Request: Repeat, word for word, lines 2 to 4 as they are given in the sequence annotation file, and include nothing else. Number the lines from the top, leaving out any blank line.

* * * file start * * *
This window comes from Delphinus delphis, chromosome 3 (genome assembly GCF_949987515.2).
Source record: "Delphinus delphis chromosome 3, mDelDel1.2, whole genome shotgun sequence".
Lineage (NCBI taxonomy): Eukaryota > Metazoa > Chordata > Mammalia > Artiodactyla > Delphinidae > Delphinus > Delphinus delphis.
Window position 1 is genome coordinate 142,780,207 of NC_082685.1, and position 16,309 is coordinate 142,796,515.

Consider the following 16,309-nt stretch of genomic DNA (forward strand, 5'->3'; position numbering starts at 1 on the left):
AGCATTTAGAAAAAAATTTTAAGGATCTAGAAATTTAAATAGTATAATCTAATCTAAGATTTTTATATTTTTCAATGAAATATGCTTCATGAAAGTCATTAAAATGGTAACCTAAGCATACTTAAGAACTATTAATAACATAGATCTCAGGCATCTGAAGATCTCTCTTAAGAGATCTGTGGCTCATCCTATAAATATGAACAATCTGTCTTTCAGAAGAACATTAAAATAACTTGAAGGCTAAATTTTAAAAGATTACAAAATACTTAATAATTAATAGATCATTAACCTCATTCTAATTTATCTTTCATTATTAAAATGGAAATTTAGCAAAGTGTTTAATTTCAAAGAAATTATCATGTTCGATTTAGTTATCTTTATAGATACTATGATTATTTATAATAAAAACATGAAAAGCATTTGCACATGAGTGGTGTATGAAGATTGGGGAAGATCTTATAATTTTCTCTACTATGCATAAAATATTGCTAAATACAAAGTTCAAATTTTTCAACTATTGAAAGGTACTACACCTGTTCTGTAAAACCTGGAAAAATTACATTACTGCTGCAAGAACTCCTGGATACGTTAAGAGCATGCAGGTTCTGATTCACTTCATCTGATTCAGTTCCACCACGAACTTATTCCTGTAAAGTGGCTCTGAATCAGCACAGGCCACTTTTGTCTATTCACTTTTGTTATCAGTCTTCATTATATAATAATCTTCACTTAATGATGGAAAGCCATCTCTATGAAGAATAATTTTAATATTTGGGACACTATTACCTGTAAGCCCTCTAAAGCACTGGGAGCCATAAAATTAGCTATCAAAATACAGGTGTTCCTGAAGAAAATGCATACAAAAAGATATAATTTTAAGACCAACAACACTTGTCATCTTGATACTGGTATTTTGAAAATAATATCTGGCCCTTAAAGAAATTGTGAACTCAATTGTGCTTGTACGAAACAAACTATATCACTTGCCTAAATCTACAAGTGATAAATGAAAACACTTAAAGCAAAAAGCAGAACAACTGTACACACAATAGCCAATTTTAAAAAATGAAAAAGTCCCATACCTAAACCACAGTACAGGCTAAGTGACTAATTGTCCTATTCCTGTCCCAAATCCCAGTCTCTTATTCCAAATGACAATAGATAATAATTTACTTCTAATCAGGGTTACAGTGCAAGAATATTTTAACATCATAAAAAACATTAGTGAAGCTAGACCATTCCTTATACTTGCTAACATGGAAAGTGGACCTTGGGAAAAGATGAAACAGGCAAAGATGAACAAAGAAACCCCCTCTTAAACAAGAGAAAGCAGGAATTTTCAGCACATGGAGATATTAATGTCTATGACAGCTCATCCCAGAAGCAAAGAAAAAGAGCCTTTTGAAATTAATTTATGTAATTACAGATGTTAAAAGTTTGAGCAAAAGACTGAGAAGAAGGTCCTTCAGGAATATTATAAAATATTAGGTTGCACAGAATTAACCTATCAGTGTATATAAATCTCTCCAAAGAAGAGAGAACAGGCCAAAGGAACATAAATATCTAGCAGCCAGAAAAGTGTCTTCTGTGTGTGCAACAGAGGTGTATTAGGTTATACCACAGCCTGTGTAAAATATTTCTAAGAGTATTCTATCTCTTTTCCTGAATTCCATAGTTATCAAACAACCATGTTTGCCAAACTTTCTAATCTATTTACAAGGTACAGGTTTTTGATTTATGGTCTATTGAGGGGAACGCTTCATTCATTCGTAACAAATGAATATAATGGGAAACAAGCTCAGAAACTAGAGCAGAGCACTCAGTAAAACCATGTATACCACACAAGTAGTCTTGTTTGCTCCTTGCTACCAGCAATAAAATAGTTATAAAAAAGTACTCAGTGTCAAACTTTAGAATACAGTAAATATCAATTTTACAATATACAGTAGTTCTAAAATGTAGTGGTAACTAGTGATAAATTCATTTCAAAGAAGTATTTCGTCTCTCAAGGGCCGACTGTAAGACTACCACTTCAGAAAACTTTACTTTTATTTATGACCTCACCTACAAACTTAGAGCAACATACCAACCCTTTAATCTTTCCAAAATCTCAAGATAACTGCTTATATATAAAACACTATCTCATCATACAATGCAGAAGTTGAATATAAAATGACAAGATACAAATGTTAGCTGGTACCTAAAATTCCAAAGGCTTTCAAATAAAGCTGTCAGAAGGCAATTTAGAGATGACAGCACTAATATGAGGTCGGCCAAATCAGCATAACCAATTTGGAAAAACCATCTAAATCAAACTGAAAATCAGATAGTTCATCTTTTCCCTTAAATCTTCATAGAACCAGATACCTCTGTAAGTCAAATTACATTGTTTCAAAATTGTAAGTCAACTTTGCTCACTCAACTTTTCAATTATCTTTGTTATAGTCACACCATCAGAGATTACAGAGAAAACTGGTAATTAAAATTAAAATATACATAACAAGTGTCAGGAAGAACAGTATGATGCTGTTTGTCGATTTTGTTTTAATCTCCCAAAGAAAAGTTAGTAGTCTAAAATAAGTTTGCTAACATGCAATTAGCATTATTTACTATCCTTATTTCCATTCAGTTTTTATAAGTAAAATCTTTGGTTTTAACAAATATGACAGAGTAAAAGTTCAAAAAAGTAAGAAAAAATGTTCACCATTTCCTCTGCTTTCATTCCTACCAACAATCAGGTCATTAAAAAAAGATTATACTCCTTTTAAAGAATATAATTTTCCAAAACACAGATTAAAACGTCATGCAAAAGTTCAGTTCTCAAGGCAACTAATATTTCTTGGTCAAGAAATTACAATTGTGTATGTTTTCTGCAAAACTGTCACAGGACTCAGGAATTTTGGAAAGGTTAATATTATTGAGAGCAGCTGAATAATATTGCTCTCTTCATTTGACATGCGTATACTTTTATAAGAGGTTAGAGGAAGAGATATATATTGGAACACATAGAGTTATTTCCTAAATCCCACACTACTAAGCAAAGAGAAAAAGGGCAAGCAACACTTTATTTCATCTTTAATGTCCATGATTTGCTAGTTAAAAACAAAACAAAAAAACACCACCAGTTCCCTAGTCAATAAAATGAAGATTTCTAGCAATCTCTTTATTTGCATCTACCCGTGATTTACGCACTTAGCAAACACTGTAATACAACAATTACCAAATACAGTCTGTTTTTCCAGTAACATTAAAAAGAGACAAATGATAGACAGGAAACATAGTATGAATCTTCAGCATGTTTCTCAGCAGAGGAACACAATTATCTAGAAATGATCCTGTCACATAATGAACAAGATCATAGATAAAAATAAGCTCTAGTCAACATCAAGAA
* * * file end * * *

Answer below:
Source record: "Delphinus delphis chromosome 3, mDelDel1.2, whole genome shotgun sequence".
Lineage (NCBI taxonomy): Eukaryota > Metazoa > Chordata > Mammalia > Artiodactyla > Delphinidae > Delphinus > Delphinus delphis.
Window position 1 is genome coordinate 142,780,207 of NC_082685.1, and position 16,309 is coordinate 142,796,515.